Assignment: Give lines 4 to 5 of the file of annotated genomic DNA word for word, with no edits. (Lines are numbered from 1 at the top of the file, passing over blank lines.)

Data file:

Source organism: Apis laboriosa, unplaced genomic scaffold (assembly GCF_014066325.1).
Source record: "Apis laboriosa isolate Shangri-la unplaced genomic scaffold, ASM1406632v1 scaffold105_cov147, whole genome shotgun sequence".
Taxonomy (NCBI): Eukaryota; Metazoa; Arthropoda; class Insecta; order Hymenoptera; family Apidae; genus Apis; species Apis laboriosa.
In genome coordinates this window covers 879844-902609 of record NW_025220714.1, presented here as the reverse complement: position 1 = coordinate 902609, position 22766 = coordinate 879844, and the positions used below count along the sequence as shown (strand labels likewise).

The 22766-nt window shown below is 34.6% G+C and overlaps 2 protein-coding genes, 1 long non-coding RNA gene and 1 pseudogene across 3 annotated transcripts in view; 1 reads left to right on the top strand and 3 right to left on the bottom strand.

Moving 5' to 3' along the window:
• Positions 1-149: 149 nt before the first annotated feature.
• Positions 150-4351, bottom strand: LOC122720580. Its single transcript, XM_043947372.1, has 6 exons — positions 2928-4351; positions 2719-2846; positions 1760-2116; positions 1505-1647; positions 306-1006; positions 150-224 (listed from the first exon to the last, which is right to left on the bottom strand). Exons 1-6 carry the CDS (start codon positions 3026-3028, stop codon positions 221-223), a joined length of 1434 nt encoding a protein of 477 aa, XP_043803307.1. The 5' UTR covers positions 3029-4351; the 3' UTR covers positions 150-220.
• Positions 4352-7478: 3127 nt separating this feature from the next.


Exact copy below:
In genome coordinates this window covers 879844-902609 of record NW_025220714.1, presented here as the reverse complement: position 1 = coordinate 902609, position 22766 = coordinate 879844, and the positions used below count along the sequence as shown (strand labels likewise).

The 22766-nt window shown below is 34.6% G+C and overlaps 2 protein-coding genes, 1 long non-coding RNA gene and 1 pseudogene across 3 annotated transcripts in view; 1 reads left to right on the top strand and 3 right to left on the bottom strand.